Understanding farmer decision making and adoption behaviour

Author: Bill Long | Date: 07 Feb 2013

Bill Long 
Ag Consulting Co.

Take Home Messages:

  • We live by ‘rules of thumb’ and make decisions by ‘gut feel.’
  • Analysis feeds intuitive thought process
  • Differences in personality types affect decision making -  we don’t all think and learn the same way
  • There is logic behind ‘irrational’ decisions
  • Good communication is the key driver of successful farm business management
  • Think about how – rather than why – decisions are made


An improved understanding of basic human psychology will assist those working in the farm advisory sector to help farm businesses to achieve their goals more effectively. Through an examination of the human factors that drive decision making processes, farm advisers can gain insights that will enable them to work more effectively with their clients, and to extend their understanding of an individual farm business as a whole.

Maximising profit is clearly not the only motivation for farmers. Farmers farm because they want to farm, because they enjoy the lifestyle and because they hold deep seated values and beliefs around living and working on a property that has often been in the family for generations. These personal goals, ambitions, values and beliefs often surpass rational economic decision-making processes in business management. Regardless of the quality of the land resource, technical experience, finance available and equity levels, a successful farm business can only operate effectively if the people running the business communicate well and have clearly defined business and personal goals.  Often, decisions that seem illogical and irrational to those not directly involved in farming family operations – for example, to purchase more land or over-capitalise on machinery – make perfect sense to those making the decision.

There is no doubt that good science and sound logical reasoning are essential in good decision making processes.  However, within this equation it is essential to note that for many, the drive and passion to achieve something at a personal and family level is often more powerful than reasoned logic that is based on financial optimisation.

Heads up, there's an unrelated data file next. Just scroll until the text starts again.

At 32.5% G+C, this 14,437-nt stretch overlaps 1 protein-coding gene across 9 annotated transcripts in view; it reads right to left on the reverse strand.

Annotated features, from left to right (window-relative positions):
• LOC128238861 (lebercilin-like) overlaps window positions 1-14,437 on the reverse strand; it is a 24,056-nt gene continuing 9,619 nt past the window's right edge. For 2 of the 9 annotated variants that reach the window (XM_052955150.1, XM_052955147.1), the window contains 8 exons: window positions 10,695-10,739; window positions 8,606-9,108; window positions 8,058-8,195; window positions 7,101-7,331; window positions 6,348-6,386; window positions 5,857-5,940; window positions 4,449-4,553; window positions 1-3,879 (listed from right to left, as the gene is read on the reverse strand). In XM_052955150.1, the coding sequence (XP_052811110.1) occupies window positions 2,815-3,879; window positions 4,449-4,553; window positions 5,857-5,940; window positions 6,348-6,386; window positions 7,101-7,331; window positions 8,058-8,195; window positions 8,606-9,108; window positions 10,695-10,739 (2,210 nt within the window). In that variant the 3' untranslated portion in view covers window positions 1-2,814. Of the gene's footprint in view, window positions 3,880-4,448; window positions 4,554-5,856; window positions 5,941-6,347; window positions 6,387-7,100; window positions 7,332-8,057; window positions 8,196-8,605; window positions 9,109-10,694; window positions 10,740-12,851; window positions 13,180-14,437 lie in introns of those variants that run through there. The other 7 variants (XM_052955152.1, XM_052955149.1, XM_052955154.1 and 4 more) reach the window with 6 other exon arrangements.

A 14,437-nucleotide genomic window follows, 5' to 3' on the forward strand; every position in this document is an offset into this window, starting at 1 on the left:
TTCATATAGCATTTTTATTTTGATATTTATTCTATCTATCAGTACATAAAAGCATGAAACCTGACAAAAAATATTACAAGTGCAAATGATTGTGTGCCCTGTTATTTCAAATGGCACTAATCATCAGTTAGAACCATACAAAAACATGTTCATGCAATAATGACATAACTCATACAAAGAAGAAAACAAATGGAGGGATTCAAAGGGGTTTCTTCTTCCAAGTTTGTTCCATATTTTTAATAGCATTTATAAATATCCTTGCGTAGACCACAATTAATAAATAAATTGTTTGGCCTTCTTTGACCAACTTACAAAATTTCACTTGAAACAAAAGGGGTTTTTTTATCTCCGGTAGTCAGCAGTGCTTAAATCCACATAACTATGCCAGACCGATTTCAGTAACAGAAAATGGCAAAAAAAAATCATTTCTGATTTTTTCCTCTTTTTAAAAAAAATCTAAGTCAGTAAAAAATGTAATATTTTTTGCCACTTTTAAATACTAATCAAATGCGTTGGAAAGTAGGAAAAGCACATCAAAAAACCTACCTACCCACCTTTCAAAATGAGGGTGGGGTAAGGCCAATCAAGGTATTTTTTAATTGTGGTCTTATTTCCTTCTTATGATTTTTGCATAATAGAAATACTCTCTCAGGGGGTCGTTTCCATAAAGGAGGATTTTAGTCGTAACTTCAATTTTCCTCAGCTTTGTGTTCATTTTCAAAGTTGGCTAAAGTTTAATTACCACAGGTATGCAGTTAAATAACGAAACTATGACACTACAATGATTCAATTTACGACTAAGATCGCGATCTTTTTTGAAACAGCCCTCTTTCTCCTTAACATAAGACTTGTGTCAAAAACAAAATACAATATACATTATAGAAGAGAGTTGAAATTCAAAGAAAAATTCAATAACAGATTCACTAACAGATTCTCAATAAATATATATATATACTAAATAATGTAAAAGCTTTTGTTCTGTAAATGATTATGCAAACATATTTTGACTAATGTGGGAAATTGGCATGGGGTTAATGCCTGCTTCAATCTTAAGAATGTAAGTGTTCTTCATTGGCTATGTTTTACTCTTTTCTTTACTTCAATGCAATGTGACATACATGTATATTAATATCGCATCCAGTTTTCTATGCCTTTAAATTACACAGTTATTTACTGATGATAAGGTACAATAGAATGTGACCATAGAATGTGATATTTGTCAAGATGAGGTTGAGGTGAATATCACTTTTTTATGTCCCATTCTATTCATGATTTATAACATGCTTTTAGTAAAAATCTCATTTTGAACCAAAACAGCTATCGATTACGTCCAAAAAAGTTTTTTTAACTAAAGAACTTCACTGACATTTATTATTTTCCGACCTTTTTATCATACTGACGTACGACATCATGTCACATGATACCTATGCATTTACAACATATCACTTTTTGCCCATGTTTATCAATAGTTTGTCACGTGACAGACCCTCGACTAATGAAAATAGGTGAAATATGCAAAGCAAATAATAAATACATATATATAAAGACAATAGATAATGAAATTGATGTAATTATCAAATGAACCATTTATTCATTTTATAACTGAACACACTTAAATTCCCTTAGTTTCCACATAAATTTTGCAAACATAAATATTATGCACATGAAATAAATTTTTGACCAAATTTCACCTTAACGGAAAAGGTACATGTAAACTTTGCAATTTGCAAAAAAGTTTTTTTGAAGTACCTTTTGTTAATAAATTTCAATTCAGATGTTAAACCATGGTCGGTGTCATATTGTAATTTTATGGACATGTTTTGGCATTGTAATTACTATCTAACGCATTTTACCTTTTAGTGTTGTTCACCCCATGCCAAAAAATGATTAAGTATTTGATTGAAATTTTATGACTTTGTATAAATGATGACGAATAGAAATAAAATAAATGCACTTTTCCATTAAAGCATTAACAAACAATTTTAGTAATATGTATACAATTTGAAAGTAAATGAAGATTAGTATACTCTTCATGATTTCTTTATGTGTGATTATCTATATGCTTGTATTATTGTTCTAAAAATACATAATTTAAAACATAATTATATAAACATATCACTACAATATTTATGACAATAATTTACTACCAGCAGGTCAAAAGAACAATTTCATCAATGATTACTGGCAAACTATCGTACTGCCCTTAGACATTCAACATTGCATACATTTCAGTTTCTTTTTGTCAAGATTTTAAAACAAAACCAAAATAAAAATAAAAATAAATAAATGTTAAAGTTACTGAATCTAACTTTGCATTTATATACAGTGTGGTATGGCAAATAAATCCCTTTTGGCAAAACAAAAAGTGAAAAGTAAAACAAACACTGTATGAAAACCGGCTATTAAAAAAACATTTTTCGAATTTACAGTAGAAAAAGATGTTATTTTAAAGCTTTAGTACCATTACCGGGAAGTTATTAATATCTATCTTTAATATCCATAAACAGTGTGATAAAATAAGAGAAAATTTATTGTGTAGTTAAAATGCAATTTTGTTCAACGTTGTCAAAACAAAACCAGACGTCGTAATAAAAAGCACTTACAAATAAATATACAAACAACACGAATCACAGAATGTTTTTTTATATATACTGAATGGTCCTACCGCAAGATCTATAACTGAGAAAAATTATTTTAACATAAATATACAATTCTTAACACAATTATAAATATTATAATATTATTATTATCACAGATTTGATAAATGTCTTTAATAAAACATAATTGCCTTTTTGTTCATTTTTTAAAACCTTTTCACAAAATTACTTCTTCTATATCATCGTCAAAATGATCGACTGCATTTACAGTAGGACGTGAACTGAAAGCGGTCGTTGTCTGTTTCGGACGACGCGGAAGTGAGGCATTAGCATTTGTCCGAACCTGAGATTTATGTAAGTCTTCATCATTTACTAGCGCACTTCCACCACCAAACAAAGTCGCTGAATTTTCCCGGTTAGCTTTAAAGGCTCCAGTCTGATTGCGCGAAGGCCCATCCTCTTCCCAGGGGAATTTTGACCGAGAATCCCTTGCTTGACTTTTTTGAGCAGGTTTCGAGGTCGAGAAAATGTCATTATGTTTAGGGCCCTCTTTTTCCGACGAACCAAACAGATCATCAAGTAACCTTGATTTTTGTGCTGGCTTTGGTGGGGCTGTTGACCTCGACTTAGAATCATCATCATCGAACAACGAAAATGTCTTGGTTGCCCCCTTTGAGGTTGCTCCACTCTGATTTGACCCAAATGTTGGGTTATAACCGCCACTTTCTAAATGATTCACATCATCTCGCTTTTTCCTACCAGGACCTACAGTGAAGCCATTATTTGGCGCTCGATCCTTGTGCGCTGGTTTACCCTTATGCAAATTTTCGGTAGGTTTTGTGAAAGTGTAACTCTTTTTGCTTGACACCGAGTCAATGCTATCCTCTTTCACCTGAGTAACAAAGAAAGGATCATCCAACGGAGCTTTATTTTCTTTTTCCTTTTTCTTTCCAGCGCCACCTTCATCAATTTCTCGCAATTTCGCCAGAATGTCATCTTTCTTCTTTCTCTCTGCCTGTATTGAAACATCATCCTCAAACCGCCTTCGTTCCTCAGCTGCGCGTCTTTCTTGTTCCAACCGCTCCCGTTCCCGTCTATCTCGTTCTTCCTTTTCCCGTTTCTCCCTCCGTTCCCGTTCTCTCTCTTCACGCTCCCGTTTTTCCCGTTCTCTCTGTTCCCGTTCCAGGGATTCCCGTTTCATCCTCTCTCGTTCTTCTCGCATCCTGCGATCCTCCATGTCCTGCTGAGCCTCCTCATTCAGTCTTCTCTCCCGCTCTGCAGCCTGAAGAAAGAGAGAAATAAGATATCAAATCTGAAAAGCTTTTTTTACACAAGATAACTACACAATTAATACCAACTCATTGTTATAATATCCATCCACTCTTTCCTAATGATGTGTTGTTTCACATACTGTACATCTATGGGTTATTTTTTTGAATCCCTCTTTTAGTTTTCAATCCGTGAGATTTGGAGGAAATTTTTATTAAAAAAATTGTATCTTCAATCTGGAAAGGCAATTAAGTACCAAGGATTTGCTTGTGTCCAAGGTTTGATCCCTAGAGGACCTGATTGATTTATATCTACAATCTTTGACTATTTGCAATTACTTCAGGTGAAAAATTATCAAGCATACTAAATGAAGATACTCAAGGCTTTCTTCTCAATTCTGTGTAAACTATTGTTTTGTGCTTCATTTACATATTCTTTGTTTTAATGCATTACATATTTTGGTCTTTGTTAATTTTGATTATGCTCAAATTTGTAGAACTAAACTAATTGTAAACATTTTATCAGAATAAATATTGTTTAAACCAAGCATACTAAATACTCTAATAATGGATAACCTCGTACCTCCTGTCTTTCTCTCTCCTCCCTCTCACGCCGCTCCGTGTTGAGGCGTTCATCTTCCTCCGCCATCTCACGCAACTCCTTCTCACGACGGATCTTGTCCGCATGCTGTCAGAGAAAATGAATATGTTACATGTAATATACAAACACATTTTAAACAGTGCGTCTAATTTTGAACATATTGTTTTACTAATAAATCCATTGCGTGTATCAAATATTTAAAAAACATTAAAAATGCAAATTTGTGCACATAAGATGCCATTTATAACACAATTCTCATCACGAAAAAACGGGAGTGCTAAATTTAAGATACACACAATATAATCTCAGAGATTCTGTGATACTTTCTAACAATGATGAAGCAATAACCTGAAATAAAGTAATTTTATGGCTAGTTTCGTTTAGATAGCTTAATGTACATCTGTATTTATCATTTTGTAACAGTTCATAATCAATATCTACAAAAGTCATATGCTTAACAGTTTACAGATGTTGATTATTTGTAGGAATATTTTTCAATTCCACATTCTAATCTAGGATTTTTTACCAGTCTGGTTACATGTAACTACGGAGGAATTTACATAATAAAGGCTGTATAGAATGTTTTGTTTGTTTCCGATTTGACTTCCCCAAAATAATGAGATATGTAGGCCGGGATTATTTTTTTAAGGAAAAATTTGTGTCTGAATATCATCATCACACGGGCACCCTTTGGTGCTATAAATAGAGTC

This paper attempts to describe some of the human behavioural factors that influence human decision-making process and describes the influence of personality type on decision making. It also provides a view from a third party consultant working in the dairy industry on good farmer decision making process and finishes with a suggestion on ways to improve decision making at the farm level.

Does level of education affect analytical thinking process?

The level of tertiary education amongst the agricultural sector relative to the general Australian community is low. While education levels overall have improved over the last generation, it is clear tertiary education levels within the agricultural sector are lagging behind other sectors in Australia. An assumption might be that within the agricultural sector, the farm support industries (science, education, advisory) contain a larger proportion of tertiary educated personnel than those engaged in actual farming pursuits.

Does this mean farmers and advisers actually think differently?  If so, it may be argued that the development of skills in analytical thinking processes by farmers who have not undertaken university level training may take longer than for those who have undertaken training.  The science training undertaken by scientists and advisers to reduce impact of bias and emotion in decision making cannot be assumed to be at the forefront of thinking processes for those who have not undertaken such training.  Instead, there is emphasis on experiential learning in preference to science based approaches entailing more complete analysis of options through intensive data gathering and analysis.

Figure 1 .Relative proportions of the agricultural sector and the Australian community with tertiary qualifications, 1984-2009 (source Australian Bureau of Statistics, 2011)